Researchers set out to characterize survival outcomes in patients with small cell lung cancer (SCLC) treated with anlotinib in the ALTER 1202 trial, including those with liver metastasis. After their post hoc analysis, the study’s primary investigator, Ying Cheng, and colleagues reported that anlotinib appeared to improve progression-free survival (PFS) in patients with SCLC compared to a placebo.
The phase II ALTER 1202 trial randomized 39 participants with SCLC and liver metastasis to receive either 12 mg per day of anlotinib (n = 27) or a placebo (n = 12). The primary measures compared were tumor response, PFS, and overall survival (OS).
Small Cell Lung Cancer Study Outcomes
In their report, published in Cancer Medicine, the authors stated that the objective response rates were 3.7% and 0% for the anlotinib and placebo groups, respectively (p = 0.9999). Additionally, a higher disease control rate was seen in the anlotinib group (44.4%) compared to the placebo group (8.3%; p = 0.0173).
Anlotinib was also favored versus placebo in median PFS at 1.51 months versus 0.71 months (hazard ratio [HR] = 0.365; 95% confidence interval [CI], 0.17–0.78), and had no marked difference in median OS (3.29 vs. 1.91 months; HR = 0.51, 95% CI, 0.22–1.16; p = 0.0996). Finally, the most common adverse events in the anlotinib group were hypertension (40.7%), fatigue (29.6%), loss of appetite (22.2%), and weight loss (22.2%)—with no grade V events reported.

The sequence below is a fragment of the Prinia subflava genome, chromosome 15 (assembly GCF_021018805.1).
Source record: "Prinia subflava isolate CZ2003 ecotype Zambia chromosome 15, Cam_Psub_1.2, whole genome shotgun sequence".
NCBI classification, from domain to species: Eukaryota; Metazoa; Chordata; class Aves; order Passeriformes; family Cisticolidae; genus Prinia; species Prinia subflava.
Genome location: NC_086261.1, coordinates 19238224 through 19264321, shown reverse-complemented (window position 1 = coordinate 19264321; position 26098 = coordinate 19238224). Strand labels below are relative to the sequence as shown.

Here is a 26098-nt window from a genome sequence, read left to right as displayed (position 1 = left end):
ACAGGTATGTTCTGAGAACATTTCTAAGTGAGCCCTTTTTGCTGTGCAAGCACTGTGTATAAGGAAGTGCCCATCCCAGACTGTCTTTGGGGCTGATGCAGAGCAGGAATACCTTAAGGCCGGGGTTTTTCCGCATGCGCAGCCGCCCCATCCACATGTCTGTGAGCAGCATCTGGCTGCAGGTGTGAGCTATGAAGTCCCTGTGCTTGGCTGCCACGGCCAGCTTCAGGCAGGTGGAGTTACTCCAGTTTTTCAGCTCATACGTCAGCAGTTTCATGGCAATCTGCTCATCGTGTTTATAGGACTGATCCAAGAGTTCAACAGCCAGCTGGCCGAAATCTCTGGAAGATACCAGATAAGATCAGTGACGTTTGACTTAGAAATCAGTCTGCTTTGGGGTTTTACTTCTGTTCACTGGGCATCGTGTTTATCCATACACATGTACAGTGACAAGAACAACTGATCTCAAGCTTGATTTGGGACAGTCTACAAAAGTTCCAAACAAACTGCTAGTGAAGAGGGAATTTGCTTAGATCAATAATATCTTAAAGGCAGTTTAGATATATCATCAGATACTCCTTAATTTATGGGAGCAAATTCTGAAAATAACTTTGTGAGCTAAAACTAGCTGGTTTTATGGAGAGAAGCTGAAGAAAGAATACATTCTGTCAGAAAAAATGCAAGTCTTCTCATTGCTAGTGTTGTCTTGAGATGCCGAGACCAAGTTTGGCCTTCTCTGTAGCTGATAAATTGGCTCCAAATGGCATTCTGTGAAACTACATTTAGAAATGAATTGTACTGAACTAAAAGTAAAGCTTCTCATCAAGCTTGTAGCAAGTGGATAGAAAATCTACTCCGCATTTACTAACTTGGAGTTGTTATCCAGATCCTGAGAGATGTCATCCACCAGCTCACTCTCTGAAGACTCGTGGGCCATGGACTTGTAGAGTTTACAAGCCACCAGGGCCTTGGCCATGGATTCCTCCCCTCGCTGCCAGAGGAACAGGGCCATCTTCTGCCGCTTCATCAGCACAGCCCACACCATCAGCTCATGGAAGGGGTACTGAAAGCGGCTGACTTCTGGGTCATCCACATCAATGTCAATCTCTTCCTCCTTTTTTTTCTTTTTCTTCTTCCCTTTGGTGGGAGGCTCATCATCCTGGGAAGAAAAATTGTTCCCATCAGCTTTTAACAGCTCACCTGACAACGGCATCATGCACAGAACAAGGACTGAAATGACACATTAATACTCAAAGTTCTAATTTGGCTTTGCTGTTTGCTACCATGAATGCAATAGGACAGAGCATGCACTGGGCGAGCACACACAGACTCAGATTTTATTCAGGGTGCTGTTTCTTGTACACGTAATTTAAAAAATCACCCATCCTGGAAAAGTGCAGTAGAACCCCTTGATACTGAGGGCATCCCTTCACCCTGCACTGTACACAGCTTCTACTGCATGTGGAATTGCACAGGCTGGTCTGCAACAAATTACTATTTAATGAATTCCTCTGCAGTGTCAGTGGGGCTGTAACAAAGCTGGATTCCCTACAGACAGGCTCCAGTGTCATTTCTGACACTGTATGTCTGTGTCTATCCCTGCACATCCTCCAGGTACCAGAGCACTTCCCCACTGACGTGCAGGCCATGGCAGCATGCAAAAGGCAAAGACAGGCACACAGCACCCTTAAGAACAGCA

In closing, the authors felt their findings support that “anlotinib is effective and tolerated in patients with SCLC and liver metastasis,” and represents a potential third-line and later treatment option in SCLC, even when presenting with liver metastasis.
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